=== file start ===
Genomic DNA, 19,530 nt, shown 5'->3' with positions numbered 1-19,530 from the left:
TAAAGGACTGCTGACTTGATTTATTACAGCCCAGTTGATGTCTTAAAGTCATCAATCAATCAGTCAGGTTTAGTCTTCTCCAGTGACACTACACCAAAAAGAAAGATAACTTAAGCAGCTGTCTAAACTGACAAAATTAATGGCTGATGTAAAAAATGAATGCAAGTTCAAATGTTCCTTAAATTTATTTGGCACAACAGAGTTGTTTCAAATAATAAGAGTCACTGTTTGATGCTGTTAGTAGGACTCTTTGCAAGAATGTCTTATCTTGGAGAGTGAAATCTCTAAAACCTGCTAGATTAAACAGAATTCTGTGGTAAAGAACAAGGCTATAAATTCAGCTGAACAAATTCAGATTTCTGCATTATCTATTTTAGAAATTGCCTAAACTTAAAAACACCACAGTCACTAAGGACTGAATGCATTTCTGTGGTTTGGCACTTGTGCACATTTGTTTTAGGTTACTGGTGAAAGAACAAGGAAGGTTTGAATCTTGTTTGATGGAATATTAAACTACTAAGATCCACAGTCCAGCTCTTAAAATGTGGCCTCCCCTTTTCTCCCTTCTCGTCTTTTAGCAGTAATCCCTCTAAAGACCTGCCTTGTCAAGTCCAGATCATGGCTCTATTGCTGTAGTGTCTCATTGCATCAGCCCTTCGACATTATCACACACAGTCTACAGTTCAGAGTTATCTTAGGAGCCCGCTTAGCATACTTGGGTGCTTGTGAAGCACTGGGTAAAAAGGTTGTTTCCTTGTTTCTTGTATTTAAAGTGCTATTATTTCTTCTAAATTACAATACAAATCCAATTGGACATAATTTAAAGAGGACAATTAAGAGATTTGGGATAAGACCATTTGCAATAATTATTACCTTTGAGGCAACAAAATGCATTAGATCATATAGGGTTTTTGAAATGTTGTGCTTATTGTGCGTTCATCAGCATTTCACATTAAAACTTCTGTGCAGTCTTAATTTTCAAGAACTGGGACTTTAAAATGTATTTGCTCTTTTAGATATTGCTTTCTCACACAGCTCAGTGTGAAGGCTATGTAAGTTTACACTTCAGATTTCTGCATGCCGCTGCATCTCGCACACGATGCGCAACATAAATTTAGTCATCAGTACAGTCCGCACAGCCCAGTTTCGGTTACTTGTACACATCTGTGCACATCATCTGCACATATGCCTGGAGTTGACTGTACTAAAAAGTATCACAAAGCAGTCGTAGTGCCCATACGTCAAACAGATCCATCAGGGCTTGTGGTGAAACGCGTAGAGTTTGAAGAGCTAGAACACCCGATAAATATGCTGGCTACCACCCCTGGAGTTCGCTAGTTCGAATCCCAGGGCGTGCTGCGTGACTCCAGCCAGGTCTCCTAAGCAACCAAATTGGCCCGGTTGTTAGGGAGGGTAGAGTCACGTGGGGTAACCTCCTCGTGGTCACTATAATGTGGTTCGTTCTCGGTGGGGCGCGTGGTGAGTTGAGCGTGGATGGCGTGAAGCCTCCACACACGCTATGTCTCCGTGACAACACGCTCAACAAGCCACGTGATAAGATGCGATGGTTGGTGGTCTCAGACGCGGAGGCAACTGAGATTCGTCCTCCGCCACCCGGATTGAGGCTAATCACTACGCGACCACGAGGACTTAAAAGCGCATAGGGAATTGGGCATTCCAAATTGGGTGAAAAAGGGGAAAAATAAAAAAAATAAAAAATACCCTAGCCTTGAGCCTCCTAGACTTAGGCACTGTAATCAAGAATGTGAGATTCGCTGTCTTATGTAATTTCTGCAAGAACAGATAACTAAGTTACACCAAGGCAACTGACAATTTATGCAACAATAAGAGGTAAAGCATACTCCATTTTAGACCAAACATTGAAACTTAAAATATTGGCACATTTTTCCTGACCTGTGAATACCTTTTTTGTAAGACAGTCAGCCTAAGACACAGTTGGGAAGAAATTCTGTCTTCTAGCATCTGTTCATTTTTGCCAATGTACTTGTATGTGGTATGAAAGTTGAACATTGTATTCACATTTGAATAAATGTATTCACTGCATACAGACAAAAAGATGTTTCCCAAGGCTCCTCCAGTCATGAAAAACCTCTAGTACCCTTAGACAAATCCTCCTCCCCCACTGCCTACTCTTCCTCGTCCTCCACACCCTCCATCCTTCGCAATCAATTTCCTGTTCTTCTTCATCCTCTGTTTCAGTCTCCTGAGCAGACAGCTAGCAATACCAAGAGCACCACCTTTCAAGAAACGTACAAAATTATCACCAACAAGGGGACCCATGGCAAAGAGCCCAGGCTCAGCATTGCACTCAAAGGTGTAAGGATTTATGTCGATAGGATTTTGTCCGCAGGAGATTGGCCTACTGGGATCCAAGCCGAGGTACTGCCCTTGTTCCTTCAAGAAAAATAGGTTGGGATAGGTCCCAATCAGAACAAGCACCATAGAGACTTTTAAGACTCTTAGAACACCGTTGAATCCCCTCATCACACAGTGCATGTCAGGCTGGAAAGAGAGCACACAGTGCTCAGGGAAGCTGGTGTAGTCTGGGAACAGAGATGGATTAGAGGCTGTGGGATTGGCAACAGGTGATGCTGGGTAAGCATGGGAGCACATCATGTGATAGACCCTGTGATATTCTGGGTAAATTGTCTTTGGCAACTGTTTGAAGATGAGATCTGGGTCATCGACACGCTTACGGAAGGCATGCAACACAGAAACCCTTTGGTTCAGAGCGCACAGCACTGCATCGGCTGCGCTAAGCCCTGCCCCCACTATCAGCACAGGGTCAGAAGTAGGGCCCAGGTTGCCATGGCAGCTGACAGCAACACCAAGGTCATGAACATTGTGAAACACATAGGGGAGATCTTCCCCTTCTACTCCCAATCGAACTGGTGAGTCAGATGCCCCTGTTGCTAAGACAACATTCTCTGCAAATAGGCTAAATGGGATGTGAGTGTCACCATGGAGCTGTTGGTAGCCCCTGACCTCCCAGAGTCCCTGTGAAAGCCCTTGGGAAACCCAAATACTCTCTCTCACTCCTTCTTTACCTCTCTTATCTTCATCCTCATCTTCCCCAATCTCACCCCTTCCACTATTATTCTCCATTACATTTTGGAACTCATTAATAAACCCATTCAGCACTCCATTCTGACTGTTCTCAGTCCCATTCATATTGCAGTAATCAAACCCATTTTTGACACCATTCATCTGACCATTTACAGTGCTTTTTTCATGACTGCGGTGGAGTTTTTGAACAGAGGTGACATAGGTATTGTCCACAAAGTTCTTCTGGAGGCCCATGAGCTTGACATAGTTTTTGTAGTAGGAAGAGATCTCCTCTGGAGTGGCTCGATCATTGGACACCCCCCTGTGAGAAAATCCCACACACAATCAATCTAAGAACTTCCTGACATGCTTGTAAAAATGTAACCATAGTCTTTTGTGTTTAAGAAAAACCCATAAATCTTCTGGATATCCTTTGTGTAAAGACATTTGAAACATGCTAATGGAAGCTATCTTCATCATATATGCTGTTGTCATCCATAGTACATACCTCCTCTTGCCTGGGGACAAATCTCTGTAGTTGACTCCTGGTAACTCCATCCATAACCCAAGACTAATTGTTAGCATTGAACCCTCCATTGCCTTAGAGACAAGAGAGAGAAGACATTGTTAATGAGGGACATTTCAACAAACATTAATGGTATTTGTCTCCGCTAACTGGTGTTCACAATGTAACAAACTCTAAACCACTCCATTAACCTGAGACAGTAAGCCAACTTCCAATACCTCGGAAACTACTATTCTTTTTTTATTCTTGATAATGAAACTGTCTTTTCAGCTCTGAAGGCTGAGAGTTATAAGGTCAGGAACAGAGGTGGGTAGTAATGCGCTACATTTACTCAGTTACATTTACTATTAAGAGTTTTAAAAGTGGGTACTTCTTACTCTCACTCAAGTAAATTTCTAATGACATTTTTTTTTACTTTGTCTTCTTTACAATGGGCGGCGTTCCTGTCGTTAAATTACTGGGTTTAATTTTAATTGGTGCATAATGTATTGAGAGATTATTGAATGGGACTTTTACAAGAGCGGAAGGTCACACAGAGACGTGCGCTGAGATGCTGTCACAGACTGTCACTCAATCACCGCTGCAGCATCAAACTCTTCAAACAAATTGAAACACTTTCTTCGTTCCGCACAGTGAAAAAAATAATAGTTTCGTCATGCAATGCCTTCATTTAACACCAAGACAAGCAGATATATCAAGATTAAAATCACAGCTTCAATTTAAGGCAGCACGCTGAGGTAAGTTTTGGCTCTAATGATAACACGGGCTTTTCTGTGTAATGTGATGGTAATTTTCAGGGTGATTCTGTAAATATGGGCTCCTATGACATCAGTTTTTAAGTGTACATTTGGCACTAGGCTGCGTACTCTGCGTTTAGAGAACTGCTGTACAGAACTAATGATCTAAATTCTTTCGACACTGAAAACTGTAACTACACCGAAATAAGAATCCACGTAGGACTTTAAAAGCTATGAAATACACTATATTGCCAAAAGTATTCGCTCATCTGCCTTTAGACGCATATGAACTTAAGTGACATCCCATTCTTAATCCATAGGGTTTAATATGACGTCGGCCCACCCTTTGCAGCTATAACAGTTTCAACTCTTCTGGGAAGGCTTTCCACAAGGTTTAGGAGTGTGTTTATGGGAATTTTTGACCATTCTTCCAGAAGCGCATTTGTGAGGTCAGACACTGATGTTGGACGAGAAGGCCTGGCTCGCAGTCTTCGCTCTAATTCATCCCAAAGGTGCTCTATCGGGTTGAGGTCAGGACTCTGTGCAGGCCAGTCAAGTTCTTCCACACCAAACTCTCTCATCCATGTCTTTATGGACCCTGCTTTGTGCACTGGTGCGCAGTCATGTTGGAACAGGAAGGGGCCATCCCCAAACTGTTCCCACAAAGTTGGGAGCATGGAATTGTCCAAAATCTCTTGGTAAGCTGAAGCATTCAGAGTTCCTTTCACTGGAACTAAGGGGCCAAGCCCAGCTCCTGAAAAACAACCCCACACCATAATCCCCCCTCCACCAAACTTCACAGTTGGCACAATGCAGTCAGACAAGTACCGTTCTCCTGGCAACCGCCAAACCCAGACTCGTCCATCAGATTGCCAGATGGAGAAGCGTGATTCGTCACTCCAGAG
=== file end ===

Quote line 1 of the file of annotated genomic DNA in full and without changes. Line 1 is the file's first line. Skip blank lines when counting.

Genomic DNA, 19,530 nt, shown 5'->3' with positions numbered 1-19,530 from the left: